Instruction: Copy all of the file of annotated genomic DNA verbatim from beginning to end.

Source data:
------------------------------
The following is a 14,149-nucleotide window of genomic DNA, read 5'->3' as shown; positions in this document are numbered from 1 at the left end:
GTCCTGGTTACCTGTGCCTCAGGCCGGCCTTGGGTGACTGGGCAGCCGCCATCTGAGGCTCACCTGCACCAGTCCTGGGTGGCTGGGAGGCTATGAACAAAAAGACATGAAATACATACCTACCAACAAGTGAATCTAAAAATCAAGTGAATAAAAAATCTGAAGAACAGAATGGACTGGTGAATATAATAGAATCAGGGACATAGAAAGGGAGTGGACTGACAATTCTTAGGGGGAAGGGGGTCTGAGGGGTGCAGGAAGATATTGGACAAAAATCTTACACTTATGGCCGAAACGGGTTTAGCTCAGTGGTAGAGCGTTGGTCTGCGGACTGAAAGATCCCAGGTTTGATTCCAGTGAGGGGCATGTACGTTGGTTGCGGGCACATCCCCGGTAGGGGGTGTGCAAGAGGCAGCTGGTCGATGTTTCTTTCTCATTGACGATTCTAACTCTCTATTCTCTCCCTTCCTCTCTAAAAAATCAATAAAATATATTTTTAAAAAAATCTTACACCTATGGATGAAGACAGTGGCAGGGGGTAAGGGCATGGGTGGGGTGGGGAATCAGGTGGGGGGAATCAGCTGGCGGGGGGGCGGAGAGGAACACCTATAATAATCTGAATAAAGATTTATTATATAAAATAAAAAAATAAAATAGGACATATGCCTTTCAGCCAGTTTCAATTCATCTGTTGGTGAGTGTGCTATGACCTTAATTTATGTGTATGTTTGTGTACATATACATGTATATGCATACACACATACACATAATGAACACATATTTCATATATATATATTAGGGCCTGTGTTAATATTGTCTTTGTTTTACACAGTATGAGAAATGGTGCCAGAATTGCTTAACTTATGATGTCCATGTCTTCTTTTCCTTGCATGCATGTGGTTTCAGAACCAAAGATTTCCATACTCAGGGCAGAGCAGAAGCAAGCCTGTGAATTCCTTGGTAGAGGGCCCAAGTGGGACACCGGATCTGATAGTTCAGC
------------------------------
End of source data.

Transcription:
The following is a 14,149-nucleotide window of genomic DNA, read 5'->3' as shown; positions in this document are numbered from 1 at the left end:
GTCCTGGTTACCTGTGCCTCAGGCCGGCCTTGGGTGACTGGGCAGCCGCCATCTGAGGCTCACCTGCACCAGTCCTGGGTGGCTGGGAGGCTATGAACAAAAAGACATGAAATACATACCTACCAACAAGTGAATCTAAAAATCAAGTGAATAAAAAATCTGAAGAACAGAATGGACTGGTGAATATAATAGAATCAGGGACATAGAAAGGGAGTGGACTGACAATTCTTAGGGGGAAGGGGGTCTGAGGGGTGCAGGAAGATATTGGACAAAAATCTTACACTTATGGCCGAAACGGGTTTAGCTCAGTGGTAGAGCGTTGGTCTGCGGACTGAAAGATCCCAGGTTTGATTCCAGTGAGGGGCATGTACGTTGGTTGCGGGCACATCCCCGGTAGGGGGTGTGCAAGAGGCAGCTGGTCGATGTTTCTTTCTCATTGACGATTCTAACTCTCTATTCTCTCCCTTCCTCTCTAAAAAATCAATAAAATATATTTTTAAAAAAATCTTACACCTATGGATGAAGACAGTGGCAGGGGGTAAGGGCATGGGTGGGGTGGGGAATCAGGTGGGGGGAATCAGCTGGCGGGGGGGCGGAGAGGAACACCTATAATAATCTGAATAAAGATTTATTATATAAAATAAAAAAATAAAATAGGACATATGCCTTTCAGCCAGTTTCAATTCATCTGTTGGTGAGTGTGCTATGACCTTAATTTATGTGTATGTTTGTGTACATATACATGTATATGCATACACACATACACATAATGAACACATATTTCATATATATATATTAGGGCCTGTGTTAATATTGTCTTTGTTTTACACAGTATGAGAAATGGTGCCAGAATTGCTTAACTTATGATGTCCATGTCTTCTTTTCCTTGCATGCATGTGGTTTCAGAACCAAAGATTTCCATACTCAGGGCAGAGCAGAAGCAAGCCTGTGAATTCCTTGGTAGAGGGCCCAAGTGGGACACCGGATCTGATAGTTCAGC